Archive for March, 2010


March 25, 2010


On occasion, I enjoy the challenge of making something that one normally would not make.  Like nutella.  Like infused vodka.  Like truffles.  Mark Bittman’s Chocoalte Truffles are as easy as they are impressive.  Simply heavy cream, bittersweet chocolate, and something to coat the sticky wickets, it’s hard to believe that it’s the exotic treat that it is.  The hot cream single handedly transforms the properties of solid chocolate into an almost liquid-y, velvet-y nibble.  The trick is a cold kitchen.  My toasty apartment required multiple refridgerations for the ganache, and not the most perfectly round truffles.

Aside from unsweetened cocoa powder, I improvised the coatings with what was at hand.  The sugar-cinnamon mix from sweet and spicy nuts was reminiscent of a donut.  Shards from brown butter rice krispie treats were surprisingly good, giving a little extra crunch.  Toasted soybean powder, not so good.

Joking with friends, we imagine truffles rolled in Cheez Doodle powder, smashed potato chips, and Pop Rocks.  They could even be infused with malt liquor, Everclear, and RC Cola.  Trashy Truffles are born.

Operation Mouse

March 23, 2010

It saddens and horrifies me to say that The Littlest Kitchen had a mouse.  I had been in denial for a few weeks, getting by on the bare minimum, waiting to have some time to actually deal.  It lurked somewhere in the cabinets, not being able to, or wanting to, get out of the warm dark maze.  I discovered the problem a few weekends ago, after being out of town for the weekend.  The evidence was clear – something had unsuccessfully tried to gnaw its way through a  bag of zip-sealed cat treats.  Stored under the sink, a scattering of confetti-like plastic and a few turds evinced an unwanted guest.  Time for Operation Mouse.

Step 1:  Take No Prisoners

The mouse and I cannot coexist in the same space.  It has to go by any means necessary, including through the pearly gates.  I set out a snap trap, and caught it the following weekend after being out of town again.  I firmly believe that the traditional spring-load traps are the best; if there was a better mousetrap, someone would have invented it by now.  Much like how I believe that if there was a cure for baldness, every man on earth would have a full head of hair.  And glue traps are gross.  I’m not convinced that he’s the only one, nor do I want any new roommates, more precautions ensue.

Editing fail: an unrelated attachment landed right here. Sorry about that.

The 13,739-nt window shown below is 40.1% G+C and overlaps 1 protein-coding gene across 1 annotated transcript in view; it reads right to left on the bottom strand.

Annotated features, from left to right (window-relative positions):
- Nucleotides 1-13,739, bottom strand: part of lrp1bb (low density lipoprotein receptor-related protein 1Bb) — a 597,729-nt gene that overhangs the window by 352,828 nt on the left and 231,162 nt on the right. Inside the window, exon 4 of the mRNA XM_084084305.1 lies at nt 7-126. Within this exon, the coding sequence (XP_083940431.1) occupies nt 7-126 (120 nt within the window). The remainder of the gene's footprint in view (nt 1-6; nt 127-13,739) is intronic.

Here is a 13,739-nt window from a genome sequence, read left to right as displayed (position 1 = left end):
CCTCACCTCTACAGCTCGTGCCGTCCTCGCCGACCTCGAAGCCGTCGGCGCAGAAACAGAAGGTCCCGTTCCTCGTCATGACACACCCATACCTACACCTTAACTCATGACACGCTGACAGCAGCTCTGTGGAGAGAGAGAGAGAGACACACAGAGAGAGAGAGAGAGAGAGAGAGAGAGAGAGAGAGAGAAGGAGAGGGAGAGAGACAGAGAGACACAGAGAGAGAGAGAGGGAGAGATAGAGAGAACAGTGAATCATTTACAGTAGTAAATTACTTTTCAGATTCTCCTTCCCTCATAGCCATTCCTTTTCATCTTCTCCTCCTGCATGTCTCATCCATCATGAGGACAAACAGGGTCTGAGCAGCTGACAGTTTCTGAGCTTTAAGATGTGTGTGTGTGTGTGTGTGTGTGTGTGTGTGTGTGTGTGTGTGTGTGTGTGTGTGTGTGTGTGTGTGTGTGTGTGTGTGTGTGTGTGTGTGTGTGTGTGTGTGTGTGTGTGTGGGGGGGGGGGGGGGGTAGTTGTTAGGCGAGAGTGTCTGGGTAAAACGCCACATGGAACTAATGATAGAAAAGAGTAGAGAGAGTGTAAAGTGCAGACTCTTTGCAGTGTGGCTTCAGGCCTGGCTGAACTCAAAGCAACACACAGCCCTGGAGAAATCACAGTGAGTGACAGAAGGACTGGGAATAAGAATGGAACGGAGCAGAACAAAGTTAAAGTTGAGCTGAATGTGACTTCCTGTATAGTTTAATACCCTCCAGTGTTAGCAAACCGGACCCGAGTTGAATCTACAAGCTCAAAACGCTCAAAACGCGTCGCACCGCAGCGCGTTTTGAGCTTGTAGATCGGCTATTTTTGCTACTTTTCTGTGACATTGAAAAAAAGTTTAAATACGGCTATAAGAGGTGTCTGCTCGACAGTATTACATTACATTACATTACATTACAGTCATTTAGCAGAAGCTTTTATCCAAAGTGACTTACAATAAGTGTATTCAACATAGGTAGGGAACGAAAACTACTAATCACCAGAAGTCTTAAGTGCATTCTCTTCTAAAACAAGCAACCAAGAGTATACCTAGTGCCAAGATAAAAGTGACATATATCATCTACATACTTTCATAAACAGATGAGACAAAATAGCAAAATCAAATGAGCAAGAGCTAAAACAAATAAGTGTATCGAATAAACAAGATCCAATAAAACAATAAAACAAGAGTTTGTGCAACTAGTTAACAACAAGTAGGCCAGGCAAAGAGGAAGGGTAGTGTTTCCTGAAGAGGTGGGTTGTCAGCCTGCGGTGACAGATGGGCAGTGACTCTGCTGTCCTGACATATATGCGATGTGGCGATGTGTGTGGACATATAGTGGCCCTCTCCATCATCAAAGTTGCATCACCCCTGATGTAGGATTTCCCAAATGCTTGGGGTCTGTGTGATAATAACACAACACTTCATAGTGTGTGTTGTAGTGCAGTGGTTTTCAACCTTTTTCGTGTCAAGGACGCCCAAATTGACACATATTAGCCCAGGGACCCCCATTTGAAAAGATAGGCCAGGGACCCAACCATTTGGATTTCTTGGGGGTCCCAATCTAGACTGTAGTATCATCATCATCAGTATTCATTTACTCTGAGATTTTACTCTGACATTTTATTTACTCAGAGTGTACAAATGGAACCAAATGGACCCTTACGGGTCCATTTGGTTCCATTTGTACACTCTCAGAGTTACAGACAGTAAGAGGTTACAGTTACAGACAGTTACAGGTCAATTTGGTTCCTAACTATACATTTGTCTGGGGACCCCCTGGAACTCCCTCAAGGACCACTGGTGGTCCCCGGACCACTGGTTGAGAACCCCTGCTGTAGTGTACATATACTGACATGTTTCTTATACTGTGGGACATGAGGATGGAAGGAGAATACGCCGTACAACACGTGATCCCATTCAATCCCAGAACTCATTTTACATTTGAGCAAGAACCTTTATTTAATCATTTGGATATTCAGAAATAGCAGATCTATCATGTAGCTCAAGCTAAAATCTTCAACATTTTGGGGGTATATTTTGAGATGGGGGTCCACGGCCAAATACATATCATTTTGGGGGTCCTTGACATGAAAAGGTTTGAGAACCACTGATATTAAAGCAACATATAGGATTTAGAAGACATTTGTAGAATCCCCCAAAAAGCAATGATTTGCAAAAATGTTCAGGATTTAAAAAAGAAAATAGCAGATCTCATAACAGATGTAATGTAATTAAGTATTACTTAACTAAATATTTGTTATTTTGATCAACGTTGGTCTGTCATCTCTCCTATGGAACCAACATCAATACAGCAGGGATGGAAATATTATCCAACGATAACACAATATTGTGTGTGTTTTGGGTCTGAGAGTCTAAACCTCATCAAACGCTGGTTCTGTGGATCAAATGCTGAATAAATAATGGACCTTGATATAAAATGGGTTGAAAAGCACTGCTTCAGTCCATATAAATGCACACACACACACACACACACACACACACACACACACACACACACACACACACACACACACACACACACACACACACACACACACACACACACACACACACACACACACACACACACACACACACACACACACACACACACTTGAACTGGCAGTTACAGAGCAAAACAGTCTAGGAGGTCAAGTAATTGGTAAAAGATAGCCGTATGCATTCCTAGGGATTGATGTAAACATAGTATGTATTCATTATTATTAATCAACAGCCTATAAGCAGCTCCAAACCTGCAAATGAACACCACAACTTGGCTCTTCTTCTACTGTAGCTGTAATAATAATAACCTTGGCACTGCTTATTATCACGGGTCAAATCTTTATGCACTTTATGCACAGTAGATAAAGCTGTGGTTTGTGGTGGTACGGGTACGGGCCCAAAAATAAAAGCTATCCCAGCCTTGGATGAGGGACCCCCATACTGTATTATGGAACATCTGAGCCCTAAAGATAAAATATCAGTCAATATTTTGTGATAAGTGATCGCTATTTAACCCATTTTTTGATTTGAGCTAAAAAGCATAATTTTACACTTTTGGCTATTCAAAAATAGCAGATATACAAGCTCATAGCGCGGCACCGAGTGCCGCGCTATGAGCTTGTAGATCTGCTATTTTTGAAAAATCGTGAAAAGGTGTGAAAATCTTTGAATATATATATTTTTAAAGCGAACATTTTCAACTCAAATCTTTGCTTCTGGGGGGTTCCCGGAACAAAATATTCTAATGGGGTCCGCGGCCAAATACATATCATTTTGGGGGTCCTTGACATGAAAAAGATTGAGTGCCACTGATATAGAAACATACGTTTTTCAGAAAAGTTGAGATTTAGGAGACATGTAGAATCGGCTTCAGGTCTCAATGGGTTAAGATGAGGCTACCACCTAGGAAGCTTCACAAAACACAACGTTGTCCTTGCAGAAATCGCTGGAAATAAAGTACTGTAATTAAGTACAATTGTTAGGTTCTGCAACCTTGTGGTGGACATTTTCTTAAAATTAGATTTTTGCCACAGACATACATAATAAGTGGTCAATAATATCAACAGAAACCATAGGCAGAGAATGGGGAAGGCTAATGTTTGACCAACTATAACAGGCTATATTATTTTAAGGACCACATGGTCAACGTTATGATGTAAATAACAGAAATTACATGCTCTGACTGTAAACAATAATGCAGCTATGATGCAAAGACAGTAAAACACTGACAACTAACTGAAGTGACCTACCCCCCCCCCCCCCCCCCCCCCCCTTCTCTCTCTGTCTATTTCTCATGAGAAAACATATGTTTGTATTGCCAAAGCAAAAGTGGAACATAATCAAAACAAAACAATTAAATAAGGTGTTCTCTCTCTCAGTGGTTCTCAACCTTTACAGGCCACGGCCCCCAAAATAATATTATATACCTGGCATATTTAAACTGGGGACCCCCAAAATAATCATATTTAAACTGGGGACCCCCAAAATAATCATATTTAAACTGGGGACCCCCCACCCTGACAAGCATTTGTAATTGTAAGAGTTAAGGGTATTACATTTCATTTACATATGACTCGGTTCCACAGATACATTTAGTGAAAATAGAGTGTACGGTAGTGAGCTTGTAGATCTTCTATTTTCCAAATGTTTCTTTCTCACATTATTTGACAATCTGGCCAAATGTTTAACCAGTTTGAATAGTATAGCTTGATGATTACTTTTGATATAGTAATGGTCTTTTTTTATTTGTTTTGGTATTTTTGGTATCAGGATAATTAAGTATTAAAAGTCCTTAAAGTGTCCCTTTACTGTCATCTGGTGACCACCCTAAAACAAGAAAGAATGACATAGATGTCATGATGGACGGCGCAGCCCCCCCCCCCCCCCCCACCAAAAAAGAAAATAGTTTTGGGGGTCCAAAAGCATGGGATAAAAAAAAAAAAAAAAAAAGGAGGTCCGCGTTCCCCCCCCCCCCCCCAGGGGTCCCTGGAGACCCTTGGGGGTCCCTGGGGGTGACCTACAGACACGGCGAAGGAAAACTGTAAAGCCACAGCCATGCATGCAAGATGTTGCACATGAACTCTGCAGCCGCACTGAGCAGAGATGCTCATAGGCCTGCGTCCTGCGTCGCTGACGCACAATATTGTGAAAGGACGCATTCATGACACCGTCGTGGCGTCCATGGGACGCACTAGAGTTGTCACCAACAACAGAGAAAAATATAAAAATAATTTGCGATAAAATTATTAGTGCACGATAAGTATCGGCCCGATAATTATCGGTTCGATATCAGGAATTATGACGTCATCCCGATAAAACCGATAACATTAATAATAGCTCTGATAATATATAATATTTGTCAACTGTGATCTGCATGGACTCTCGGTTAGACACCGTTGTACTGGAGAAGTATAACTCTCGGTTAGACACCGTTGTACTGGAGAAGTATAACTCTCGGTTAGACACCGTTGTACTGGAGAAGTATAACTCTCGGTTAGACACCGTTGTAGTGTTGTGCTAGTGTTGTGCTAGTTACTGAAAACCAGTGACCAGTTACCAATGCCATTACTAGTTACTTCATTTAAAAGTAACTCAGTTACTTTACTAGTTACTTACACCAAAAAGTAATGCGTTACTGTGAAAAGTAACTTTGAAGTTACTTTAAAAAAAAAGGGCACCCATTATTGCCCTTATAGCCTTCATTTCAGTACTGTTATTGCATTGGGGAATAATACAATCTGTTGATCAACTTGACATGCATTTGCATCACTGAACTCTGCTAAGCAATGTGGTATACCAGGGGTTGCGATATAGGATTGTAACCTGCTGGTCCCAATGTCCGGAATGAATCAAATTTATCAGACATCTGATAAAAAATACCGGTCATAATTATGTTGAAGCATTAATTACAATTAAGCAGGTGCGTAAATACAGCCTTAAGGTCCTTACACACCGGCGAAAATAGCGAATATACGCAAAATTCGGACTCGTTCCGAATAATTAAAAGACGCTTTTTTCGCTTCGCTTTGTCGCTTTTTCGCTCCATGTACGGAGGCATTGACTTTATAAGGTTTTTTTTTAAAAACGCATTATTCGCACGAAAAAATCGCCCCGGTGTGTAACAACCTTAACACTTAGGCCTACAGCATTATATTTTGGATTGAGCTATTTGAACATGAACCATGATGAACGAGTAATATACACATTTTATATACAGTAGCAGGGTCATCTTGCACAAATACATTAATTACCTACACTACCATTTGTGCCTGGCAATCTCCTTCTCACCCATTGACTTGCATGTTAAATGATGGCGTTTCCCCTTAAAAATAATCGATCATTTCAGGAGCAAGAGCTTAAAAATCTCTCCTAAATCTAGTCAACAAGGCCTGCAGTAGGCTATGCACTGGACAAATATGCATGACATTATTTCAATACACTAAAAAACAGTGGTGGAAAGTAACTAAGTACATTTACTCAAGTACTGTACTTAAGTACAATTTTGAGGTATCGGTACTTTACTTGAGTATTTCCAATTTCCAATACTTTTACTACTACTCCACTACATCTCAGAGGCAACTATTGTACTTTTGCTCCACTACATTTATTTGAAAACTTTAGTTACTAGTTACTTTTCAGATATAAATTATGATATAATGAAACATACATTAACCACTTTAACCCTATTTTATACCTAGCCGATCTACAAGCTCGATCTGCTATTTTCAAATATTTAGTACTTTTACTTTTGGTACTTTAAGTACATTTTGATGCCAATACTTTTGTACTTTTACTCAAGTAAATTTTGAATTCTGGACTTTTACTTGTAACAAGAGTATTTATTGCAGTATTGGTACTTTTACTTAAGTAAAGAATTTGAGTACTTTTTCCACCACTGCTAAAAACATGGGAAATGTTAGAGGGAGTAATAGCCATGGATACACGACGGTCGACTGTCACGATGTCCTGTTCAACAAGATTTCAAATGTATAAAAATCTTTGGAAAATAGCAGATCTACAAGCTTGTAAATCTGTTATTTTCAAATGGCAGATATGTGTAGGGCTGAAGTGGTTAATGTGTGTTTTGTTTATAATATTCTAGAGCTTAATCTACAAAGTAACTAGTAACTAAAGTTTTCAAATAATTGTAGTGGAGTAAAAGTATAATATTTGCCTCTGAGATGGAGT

Step 2:  Block All Entries

My building’s handyman came to remove the expired mouse, and in the following days stuffed steel wool into the connection holes under the sink cabinet.  Another point of vulnerability was the microwave cabinet which has an open back.  The rear edge was not flush to the wall, so he covered the gaps with a thin piece of wood.  The mouse had made itself comfortable in the nested frying pans, also stored in the cabinet.  The paper towels that separated the nonstick pans must have made for a cozy retreat, as it had completely ignored the mother lode of dried beans and grains in plastic bags next to it.


Step 3:  Clean, Clean, Clean

It took the stormy weekend to provide an opportunity to deal.  Both cabinets needed to be thoroughly cleaned and reassessed.  The frying pans needed to go back up to the vintage cabinet, even though they were so much easily accessible in the lower microwave cabinet.  I even deep cleaned the microwave and toaster oven, a Sisyphean task of the highest order.

Step 4:  Protect The Goods

Although untouched, all the dry goods had to be moved up to counter level.  Luckily, the mouse hasn’t discovered the drawers or the countertop.  I transferred whatever could be stored in hermetic jars and hard plastic, but there are still much in bags.  Ideally, I would like for it to go back inside, but not until I find a mouse-proof storage solution.  

I suspect that the mouse lived or came through the baseboards, so the idea is to make the upper world as unattractive as possible.  I don’t want to have a face to face confrontation, I want it to go away.  How it got through the sealed concrete from my renovation, I’ll never know.  Wily, boneless creatures.  And did I mention that I have a cat?

You Can’t Go Wrong

March 2, 2010


I’ve always loved the combination of tomatoes and greens.  Add to it caramelized onions, thyme, and white wine, it’s a sure thing.  Over sausages from Schaller & Weber, I’m in heaven.  Such is Melissa Clark’s Grilled Summer Beans with Herbs, Tomatoes, and Carmelized Onions from the August 12, 2008 New York Times.  A summer recipe, my tomatoes and green beans are its pale winter selves, hardly the best it could be, so imagine the possibilities in a few more months…

With this recipe, I contemplate a recent purchase, the Ikea Grilla Pan.  I’ve wanted it for a long time, having used it at a friend’s, hoping that it could replace the George Foreman Grill.  The idea would be to use the grill pan for such things as sausages and things that would need attractive grill marks.  But is it better than a regular frying pan?  Not really, a frying pan is fine and browns nicely.  I check my new bible, Judith Jones’ The Pleasures of Cooking For One, to see if it’s part of her essential equipment list, it’s so not.  Cook’s Illustrated doesn’t even have an equipment review for it.  It may not have a place in the Littlest Kitchen.